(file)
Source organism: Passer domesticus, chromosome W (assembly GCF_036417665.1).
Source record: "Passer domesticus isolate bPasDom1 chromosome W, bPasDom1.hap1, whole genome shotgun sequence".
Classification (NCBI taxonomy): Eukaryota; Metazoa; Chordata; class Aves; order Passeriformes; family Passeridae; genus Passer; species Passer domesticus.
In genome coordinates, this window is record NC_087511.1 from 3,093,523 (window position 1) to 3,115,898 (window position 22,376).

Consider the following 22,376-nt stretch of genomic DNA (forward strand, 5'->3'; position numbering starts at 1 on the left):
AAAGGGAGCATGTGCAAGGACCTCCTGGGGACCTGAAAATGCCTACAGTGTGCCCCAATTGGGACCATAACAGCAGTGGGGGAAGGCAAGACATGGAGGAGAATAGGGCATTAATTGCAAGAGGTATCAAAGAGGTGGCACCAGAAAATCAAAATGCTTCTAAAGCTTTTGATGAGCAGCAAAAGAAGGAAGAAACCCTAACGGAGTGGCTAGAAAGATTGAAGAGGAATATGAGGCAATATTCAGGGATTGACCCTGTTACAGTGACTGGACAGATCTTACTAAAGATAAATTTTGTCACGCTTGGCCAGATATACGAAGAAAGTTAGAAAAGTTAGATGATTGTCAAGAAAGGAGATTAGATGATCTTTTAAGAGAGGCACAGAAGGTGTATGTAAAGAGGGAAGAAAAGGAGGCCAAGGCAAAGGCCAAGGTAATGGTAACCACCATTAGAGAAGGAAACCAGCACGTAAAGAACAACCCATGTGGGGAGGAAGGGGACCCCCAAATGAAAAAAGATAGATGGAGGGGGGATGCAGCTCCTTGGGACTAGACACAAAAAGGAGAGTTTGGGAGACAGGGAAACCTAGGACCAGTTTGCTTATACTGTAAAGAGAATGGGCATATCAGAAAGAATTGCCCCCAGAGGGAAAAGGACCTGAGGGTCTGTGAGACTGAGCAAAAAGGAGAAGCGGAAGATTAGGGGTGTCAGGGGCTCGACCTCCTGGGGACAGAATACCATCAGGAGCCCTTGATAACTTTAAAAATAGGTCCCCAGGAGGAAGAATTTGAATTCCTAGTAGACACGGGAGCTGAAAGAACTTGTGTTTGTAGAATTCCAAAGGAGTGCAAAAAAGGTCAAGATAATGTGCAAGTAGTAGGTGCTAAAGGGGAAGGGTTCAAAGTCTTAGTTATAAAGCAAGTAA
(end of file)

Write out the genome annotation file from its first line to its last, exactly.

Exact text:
Source organism: Passer domesticus, chromosome W (assembly GCF_036417665.1).
Source record: "Passer domesticus isolate bPasDom1 chromosome W, bPasDom1.hap1, whole genome shotgun sequence".
Classification (NCBI taxonomy): Eukaryota; Metazoa; Chordata; class Aves; order Passeriformes; family Passeridae; genus Passer; species Passer domesticus.
In genome coordinates, this window is record NC_087511.1 from 3,093,523 (window position 1) to 3,115,898 (window position 22,376).

Consider the following 22,376-nt stretch of genomic DNA (forward strand, 5'->3'; position numbering starts at 1 on the left):
AAAGGGAGCATGTGCAAGGACCTCCTGGGGACCTGAAAATGCCTACAGTGTGCCCCAATTGGGACCATAACAGCAGTGGGGGAAGGCAAGACATGGAGGAGAATAGGGCATTAATTGCAAGAGGTATCAAAGAGGTGGCACCAGAAAATCAAAATGCTTCTAAAGCTTTTGATGAGCAGCAAAAGAAGGAAGAAACCCTAACGGAGTGGCTAGAAAGATTGAAGAGGAATATGAGGCAATATTCAGGGATTGACCCTGTTACAGTGACTGGACAGATCTTACTAAAGATAAATTTTGTCACGCTTGGCCAGATATACGAAGAAAGTTAGAAAAGTTAGATGATTGTCAAGAAAGGAGATTAGATGATCTTTTAAGAGAGGCACAGAAGGTGTATGTAAAGAGGGAAGAAAAGGAGGCCAAGGCAAAGGCCAAGGTAATGGTAACCACCATTAGAGAAGGAAACCAGCACGTAAAGAACAACCCATGTGGGGAGGAAGGGGACCCCCAAATGAAAAAAGATAGATGGAGGGGGGATGCAGCTCCTTGGGACTAGACACAAAAAGGAGAGTTTGGGAGACAGGGAAACCTAGGACCAGTTTGCTTATACTGTAAAGAGAATGGGCATATCAGAAAGAATTGCCCCCAGAGGGAAAAGGACCTGAGGGTCTGTGAGACTGAGCAAAAAGGAGAAGCGGAAGATTAGGGGTGTCAGGGGCTCGACCTCCTGGGGACAGAATACCATCAGGAGCCCTTGATAACTTTAAAAATAGGTCCCCAGGAGGAAGAATTTGAATTCCTAGTAGACACGGGAGCTGAAAGAACTTGTGTTTGTAGAATTCCAAAGGAGTGCAAAAAAGGTCAAGATAATGTGCAAGTAGTAGGTGCTAAAGGGGAAGGGTTCAAAGTCTTAGTTATAAAGCAAGTAA